CSR Middle East, CSR dedicated platform with 3.475 corporate members in the Middle East.
The old days
“No more writing checks,” says Rana Ghandour Salhab with earnest. Since joining Deloitte & Touche in 2003, where she is now partner and responsible for talent and communications in the Middle East, it has been her mission to start “making corporate responsibility more of a science than a haphazard way of contributing.” Deloitte is hardly new to CSR in the region with 16 Middle East offices. But they are now taking proactive steps toward developing a longterm, sustainable program that steers away from the old school method of simply supporting a myriad of charities and NGOs.
Back to basics
Their corporate responsibility initiatives stem from one question: What is Deloitte best at? Salhab answers simply, “Intellectual capital.” Deloitte has recognized that they can make the greatest societal impact by taking on programs and partners that make use of the skills and know-how of the Deloitte team. It’s now mandatory for every employee to volunteer, and every program they support must allow the involvement of Deloitte employees.
Throwing out the old adage of “don’t put all your eggs into one basket,” the Deloitte CSR strategy in the Middle East is choosing to concentrate on a few “vital” areas that are relevant to the region: increasing employability, entrepreneurship and advancement of women. “Our people in the region are as talented as any in the world, but they are not given the tools or education,” Salhab adds. The Middle East disconcertingly couples high unemployment rates with a population of which the majority is under 30.
“Skills building” is the umbrella that all Deloitte CSR programs in the region operate under. And one of the best examples is their involvement with INJAZ al-Arab – a program fostering entrepreneurship skills – where Deloitte has implemented their “Be Entrepreneurial” curriculum. Salhab expands on the importance of this partnership: “This NGO is intriguing to us because it exists across the region. We try to find regional partners, and they are difficult to find. That’s one of the challenges we have because we’re one firm across the Middle East, and we want to think regionally and not country by country.”
So far Deloitte has donated $250,000 to the program in order to Arabize, implement and customize it to the region, and has committed the time of Deloitte employees to mentor over 800 students across five countries in the last few months. “The target of the Be Entrepreneurial program is to equip youth at the high school and university level with entrepreneurship skills, and to teach the entrepreneurship cycle,” Salhab says enthusiastically, adding that they are currently working on integrating a regional business plan competition.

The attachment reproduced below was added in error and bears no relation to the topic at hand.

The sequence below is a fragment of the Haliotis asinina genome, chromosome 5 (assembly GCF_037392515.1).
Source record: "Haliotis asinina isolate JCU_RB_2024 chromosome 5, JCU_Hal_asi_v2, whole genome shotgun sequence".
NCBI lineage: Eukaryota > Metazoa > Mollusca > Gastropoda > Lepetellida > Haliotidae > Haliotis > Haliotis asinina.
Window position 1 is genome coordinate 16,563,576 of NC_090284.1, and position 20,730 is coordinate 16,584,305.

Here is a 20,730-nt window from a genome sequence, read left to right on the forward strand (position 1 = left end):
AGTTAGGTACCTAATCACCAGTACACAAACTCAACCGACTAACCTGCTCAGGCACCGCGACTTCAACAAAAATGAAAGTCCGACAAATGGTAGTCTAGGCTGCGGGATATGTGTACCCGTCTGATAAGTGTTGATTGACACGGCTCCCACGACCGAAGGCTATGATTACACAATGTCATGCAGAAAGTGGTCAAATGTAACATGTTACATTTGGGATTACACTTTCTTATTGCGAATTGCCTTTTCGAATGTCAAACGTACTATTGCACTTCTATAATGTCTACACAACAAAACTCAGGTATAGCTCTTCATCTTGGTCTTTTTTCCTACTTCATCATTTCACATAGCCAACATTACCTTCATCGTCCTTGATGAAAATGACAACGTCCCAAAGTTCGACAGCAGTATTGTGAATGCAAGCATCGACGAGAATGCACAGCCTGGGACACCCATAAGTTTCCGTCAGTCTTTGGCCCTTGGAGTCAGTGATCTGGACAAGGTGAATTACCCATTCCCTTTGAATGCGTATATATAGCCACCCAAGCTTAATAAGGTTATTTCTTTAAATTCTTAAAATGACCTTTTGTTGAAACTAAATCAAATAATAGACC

Another example of how Deloitte leverages its expertise to benefit the societies in which they operate can be seen in the UAE. They have established programs with clients and companies where employees would spend up to three years with Deloitte, armoring them with skills and training like any other Deloitte employee. And in Saudi Arabia they have worked with the government and other stakeholders in creating employment centers across the country. “I’ve just visited one of the Jeddah centers which is dedicated to women,” Salhab recounts. “They have succeeded in placing a high number of women within companies in Saudi Arabia. Interestingly, the program is client engagement for us, yet the work falls under our corporate responsibility agenda.”
Salhab emphasizes that corporate responsibility is now a business imperative as much as it is societal. In 2011 Deloitte conducted a study in which 1000 Millennials (the generation born after 1981) were asked two key questions: “How do you measure business success?” and “how much potential do businesses have to meet challenges facing society?” Overwhelmingly, 92 percent of Millennials believe that success should be measured by more than profit. And 86 percent believe that businesses have as much capacity as governments to meet societal challenges.
“Millennials want meaning and missions; they want to understand why they are doing something, and they want foremost to give back and support their communities,” Salhab states. With all companies competing for the talented few, a successful corporate responsibility program helps to swing the pendulum in Deloitte’s direction.
Deloitte is an advocate of sharing the success of their CSR programs in order that other companies and organizations learn. “We want people to say, ‘aha – this program from Deloitte is an example of best practice; let me do something similar’,” Salhab says. “The more that is shared between different stakeholders, the more likely there will be a snowball effect, and the faster we can see positive changes happen in the region.”
As for the challenges of corporate responsibility in the region? For Deloitte in particular, it’s staying on strategy with “skills building” programs, and “having to say ‘no’ more often than ‘yes’.” This hardline approach is in place to keep the company from slipping back to the old days of fragmented and unfocused CR. Salhab also adds that she hopes CR across the region becomes more aligned and cohesive to maximize societal change.
Another challenge is the diversity of the region, and the upheavals that it’s passing through these days. Yet Salhab ends optimistically: “Look at the challenges in the region. To us they are challenges – not disasters. Disasters you might not be able to change. But a challenge is a problem to be solved, a problem that you join hands with others to tackle.”
This article was originally published in the February/March 2013 print edition of Entrepreneur Levant with the headline: Investing in talent